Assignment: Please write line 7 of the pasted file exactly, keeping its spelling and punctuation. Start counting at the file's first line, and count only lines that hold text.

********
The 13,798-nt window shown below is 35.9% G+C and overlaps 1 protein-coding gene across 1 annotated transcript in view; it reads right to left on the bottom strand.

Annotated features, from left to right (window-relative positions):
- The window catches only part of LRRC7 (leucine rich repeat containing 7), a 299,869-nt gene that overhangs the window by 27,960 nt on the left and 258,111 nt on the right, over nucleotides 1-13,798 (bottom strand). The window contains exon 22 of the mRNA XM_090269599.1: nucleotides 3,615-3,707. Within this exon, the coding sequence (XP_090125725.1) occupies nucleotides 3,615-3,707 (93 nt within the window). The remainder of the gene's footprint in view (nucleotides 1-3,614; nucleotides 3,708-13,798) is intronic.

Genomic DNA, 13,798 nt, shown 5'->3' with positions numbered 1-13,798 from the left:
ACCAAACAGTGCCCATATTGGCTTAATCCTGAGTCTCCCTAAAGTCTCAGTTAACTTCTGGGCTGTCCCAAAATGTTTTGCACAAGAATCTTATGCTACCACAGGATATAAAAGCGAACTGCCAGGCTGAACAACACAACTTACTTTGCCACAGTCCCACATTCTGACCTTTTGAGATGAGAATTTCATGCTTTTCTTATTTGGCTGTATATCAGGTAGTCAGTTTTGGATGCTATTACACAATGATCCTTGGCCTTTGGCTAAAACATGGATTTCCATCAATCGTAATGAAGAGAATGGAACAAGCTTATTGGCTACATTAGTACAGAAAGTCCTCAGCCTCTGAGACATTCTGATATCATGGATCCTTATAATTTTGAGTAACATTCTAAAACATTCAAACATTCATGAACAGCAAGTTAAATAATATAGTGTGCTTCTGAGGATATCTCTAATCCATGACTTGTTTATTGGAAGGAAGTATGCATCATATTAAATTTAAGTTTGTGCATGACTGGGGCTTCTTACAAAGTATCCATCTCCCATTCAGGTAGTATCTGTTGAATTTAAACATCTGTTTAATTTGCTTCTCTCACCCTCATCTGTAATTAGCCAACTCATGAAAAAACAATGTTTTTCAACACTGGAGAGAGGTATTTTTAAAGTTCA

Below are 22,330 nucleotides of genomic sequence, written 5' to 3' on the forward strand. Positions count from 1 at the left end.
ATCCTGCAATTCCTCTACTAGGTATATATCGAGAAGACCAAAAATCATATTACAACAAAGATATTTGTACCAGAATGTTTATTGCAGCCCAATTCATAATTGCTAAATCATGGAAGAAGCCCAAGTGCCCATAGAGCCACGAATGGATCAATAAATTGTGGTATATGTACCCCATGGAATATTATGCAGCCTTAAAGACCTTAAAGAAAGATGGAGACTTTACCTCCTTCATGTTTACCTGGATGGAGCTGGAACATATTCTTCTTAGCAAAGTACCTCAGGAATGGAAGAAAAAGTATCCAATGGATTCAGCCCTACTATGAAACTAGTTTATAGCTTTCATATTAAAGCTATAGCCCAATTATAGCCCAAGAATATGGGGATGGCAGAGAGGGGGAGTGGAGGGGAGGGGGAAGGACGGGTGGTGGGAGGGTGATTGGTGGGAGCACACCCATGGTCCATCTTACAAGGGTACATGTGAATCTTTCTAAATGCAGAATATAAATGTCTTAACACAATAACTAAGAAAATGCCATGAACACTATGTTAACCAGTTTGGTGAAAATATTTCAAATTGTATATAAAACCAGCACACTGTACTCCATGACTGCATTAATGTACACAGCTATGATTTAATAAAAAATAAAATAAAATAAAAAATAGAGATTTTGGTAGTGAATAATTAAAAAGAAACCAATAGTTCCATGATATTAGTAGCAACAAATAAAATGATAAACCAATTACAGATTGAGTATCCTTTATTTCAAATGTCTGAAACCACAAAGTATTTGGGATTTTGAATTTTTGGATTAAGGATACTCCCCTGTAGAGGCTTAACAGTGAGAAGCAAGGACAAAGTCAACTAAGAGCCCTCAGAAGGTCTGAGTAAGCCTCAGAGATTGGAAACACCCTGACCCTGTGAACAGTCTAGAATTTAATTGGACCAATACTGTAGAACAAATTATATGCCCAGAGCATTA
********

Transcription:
ATCCTGCAATTCCTCTACTAGGTATATATCGAGAAGACCAAAAATCATATTACAACAAAGATATTTGTACCAGAATGTTTATTGCAGCCCAATTCATAATTGCTAAATCATGGAAGAAGCCCAAGTGCCCATAGAGCCACGAATGGATCAATAAATTGTGGTATATGTACCCCATGGAATATTATGCAGCCTTAAAGACCTTAAAGAAAGATGGAGACTTTACCTCCTTCATGTTTACCTGGATGGAGCTGGAACATATTCTTCTTAGCAAAGTACCTCAGGAATGGAAGAAAAAGTATCCAATGGATTCAGCCCTACTATGAAACTAGTTTATAGCTTTCATATTAAAGCTATAGCCCAATTATAGCCCAAGAATATGGGGATGGCAGAGAGGGGGAGTGGAGGGGAGGGGGAAGGACGGGTGGTGGGAGGGTGATTGGTGGGAGCACACCCATGGTCCATCTTACAAGGGTACATGTGAATCTTTCTAAATGCAGAATATAAATGTCTTAACACAATAACTAAGAAAATGCCATGAACACTATGTTAACCAGTTTGGTGAAAATATTTCAAATTGTATATAAAACCAGCACACTGTACTCCATGACTGCATTAATGTACACAGCTATGATTTAATAAAAAATAAAATAAAATAAAAAATAGAGATTTTGGTAGTGAATAATTAAAAAGAAACCAATAGTTCCATGATATTAGTAGCAACAAATAAAATGATAAACCAATTACAGATTGAGTATCCTTTATTTCAAATGTCTGAAACCACAAAGTATTTGGGATTTTGAATTTTTGGATTAAGGATACTCCCCTGTAGAGGCTTAACAGTGAGAAGCAAGGACAAAGTCAACTAAGAGCCCTCAGAAGGTCTGAGTAAGCCTCAGAGATTGGAAACACCCTGACCCTGTGAACAGTCTAGAATTTAATTGGACCAATACTGTAGAACAAATTATATGCCCAGAGCATTA